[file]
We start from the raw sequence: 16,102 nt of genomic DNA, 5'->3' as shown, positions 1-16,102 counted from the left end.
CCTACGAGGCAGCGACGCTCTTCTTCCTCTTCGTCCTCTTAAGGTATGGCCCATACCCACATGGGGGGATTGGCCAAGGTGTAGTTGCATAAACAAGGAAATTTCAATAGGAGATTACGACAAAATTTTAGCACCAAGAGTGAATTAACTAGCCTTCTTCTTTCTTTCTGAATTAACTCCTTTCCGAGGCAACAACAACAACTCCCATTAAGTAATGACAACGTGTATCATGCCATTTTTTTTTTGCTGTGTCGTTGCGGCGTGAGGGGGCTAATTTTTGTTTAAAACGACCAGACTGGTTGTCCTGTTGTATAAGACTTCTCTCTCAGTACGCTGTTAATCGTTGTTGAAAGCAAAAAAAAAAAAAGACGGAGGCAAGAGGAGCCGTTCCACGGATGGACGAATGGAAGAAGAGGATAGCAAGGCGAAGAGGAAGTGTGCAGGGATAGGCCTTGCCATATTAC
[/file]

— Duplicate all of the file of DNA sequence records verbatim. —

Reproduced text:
We start from the raw sequence: 16,102 nt of genomic DNA, 5'->3' as shown, positions 1-16,102 counted from the left end.
CCTACGAGGCAGCGACGCTCTTCTTCCTCTTCGTCCTCTTAAGGTATGGCCCATACCCACATGGGGGGATTGGCCAAGGTGTAGTTGCATAAACAAGGAAATTTCAATAGGAGATTACGACAAAATTTTAGCACCAAGAGTGAATTAACTAGCCTTCTTCTTTCTTTCTGAATTAACTCCTTTCCGAGGCAACAACAACAACTCCCATTAAGTAATGACAACGTGTATCATGCCATTTTTTTTTTGCTGTGTCGTTGCGGCGTGAGGGGGCTAATTTTTGTTTAAAACGACCAGACTGGTTGTCCTGTTGTATAAGACTTCTCTCTCAGTACGCTGTTAATCGTTGTTGAAAGCAAAAAAAAAAAAAGACGGAGGCAAGAGGAGCCGTTCCACGGATGGACGAATGGAAGAAGAGGATAGCAAGGCGAAGAGGAAGTGTGCAGGGATAGGCCTTGCCATATTAC